Really? Are you Serious?
Lord, please bless and strengthen me and all involved and all who knew him, in Jesus’ name, amen.
This has been my avid prayer since 1999, when my second oldest brother, Richard, was murdered. My prayers became more fervent after my oldest brother, Ray, was murdered in 2003.
Dealing with so much death has made me appreciate life and the true purpose of it. Everyone wants to say be safe for homecoming, or be safe when you go home for breaks, but I say be safe always.
“For what is your life? It is even a vapor that appeareth for a little time, and then vanishes away,” the bible says.
I was in church Sunday when I received news that a close friend was murdered in Tampa hours earlier.
No one had to tell me; I knew he died as a result of black on black crime. I am hurt, but more so scared.
I’m not scared that someone will hurt me, and I’m not afraid of death – we all have to go some time. But what scares me is people who don’t respect life and those who don’t get the chance to reach their full potential. That is what really scares me. Better yet, I resent the people who murder, and I despise their callous attitude toward life.
Who gave mortal man the right to take someone’s life? I know their mothers and fathers didn’t give you the right to murder the child they brought into this world.
Who do you think you are? How would you feel if it happened to someone close to you? We all hate pain and we hate losing those whom we love. There is nothing like playing with your brother one day, and the next he is in a coffin that is being lowered six feet into the ground, with the words “ashes to ashes dust to dust” lingering in the air. I don’t want anyone to feel the pain that I’ve endured losing two brothers.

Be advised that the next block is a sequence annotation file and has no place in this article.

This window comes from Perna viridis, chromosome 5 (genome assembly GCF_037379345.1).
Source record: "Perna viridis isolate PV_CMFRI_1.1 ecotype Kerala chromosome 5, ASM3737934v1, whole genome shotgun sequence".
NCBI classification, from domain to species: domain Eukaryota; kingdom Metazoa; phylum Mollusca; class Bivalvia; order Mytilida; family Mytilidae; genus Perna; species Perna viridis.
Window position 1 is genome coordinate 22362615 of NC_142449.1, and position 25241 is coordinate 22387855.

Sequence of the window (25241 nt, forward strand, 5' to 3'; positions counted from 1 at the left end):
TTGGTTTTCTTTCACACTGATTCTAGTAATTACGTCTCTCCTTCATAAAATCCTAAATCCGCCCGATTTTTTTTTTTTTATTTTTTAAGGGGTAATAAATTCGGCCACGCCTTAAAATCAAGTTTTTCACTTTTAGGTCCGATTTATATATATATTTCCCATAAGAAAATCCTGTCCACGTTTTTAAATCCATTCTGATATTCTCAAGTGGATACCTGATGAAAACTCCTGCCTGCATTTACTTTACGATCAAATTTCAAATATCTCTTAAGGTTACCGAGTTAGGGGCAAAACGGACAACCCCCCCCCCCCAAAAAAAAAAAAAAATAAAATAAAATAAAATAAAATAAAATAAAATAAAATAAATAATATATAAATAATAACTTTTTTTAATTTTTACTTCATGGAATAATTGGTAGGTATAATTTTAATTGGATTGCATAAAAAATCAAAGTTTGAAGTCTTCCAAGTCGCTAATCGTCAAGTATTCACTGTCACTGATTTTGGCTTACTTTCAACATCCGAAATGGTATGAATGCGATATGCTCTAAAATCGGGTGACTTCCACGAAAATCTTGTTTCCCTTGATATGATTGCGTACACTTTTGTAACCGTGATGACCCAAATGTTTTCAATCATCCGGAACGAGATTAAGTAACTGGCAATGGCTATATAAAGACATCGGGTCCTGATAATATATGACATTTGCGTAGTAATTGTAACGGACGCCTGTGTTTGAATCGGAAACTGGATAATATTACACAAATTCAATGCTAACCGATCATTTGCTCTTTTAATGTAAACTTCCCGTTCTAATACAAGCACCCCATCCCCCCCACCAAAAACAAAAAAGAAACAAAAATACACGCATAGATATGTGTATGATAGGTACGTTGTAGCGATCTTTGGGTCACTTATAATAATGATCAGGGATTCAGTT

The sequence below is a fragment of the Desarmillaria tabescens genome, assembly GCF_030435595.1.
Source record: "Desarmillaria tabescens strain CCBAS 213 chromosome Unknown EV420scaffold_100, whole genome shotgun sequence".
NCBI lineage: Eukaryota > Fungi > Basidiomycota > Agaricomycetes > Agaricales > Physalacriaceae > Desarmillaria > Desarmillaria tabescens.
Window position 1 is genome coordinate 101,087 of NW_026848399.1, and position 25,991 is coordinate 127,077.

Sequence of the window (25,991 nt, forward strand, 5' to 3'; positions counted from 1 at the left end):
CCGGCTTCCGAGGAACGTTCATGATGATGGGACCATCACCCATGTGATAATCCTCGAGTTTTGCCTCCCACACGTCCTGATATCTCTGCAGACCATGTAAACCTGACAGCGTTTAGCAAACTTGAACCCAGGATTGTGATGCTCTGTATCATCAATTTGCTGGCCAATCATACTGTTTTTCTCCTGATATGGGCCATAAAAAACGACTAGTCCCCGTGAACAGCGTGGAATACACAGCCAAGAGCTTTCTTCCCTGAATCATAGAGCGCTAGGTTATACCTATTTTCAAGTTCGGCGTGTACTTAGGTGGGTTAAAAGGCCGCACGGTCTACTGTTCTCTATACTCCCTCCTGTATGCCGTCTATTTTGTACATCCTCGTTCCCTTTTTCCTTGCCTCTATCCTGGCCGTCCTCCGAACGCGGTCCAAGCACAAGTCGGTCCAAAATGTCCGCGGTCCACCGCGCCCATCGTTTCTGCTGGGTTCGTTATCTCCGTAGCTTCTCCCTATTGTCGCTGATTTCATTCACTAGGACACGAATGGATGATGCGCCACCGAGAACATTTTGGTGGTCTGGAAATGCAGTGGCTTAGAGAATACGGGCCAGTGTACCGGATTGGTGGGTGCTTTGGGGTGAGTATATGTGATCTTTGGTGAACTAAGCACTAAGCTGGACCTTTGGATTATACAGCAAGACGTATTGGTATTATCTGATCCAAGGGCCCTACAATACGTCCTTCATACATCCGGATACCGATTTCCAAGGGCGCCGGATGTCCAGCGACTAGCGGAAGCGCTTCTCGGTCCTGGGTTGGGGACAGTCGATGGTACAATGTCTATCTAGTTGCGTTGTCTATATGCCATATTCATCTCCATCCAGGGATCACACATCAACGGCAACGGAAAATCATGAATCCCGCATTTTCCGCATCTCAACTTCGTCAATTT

I don’t ever want anyone to get news that someone who has been a friend since middle school was shot and left bleeding outside on the street. He was only 20.
It would have made me feel 20 times better if he had died of natural causes than because somebody decided to play God. That life was someone’s cousin, son, father, and most of all, my friend, Jermone. His blood stains that street in Tampa. This semester we lost Shannon Washington. It wasn’t just her family and friends who mourned her death, but our entire campus community. You don’t have to know everything about a person to understand that her life is worth something.
You see, we are all connected. The decisions people make may not directly affect you, but they affect someone, somewhere.
I want to live as long as I can. If I have to go today, then let it be because it was my time to go, not because someone who doesn’t know or care about me decided my fate.